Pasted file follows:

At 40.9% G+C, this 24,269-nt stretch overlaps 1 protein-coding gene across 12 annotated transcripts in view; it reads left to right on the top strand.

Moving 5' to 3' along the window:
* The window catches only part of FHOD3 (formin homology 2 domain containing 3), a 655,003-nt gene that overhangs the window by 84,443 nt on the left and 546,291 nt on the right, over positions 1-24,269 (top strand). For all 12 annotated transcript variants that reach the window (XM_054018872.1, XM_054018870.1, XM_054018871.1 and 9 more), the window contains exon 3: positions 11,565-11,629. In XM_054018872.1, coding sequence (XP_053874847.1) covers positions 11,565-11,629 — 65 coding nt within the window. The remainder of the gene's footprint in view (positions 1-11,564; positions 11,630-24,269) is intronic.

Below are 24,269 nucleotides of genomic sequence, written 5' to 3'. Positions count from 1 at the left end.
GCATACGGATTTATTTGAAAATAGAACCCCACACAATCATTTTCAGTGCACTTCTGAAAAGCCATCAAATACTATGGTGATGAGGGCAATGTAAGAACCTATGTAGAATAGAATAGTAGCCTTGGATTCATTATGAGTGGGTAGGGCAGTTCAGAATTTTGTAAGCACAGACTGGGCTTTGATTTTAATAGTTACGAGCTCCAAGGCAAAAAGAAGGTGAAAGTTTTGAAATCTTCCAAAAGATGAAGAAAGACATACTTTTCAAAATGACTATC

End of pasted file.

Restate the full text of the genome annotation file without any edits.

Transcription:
At 40.9% G+C, this 24,269-nt stretch overlaps 1 protein-coding gene across 12 annotated transcripts in view; it reads left to right on the top strand.

Moving 5' to 3' along the window:
* The window catches only part of FHOD3 (formin homology 2 domain containing 3), a 655,003-nt gene that overhangs the window by 84,443 nt on the left and 546,291 nt on the right, over positions 1-24,269 (top strand). For all 12 annotated transcript variants that reach the window (XM_054018872.1, XM_054018870.1, XM_054018871.1 and 9 more), the window contains exon 3: positions 11,565-11,629. In XM_054018872.1, coding sequence (XP_053874847.1) covers positions 11,565-11,629 — 65 coding nt within the window. The remainder of the gene's footprint in view (positions 1-11,564; positions 11,630-24,269) is intronic.

Below are 24,269 nucleotides of genomic sequence, written 5' to 3'. Positions count from 1 at the left end.
GCATACGGATTTATTTGAAAATAGAACCCCACACAATCATTTTCAGTGCACTTCTGAAAAGCCATCAAATACTATGGTGATGAGGGCAATGTAAGAACCTATGTAGAATAGAATAGTAGCCTTGGATTCATTATGAGTGGGTAGGGCAGTTCAGAATTTTGTAAGCACAGACTGGGCTTTGATTTTAATAGTTACGAGCTCCAAGGCAAAAAGAAGGTGAAAGTTTTGAAATCTTCCAAAAGATGAAGAAAGACATACTTTTCAAAATGACTATC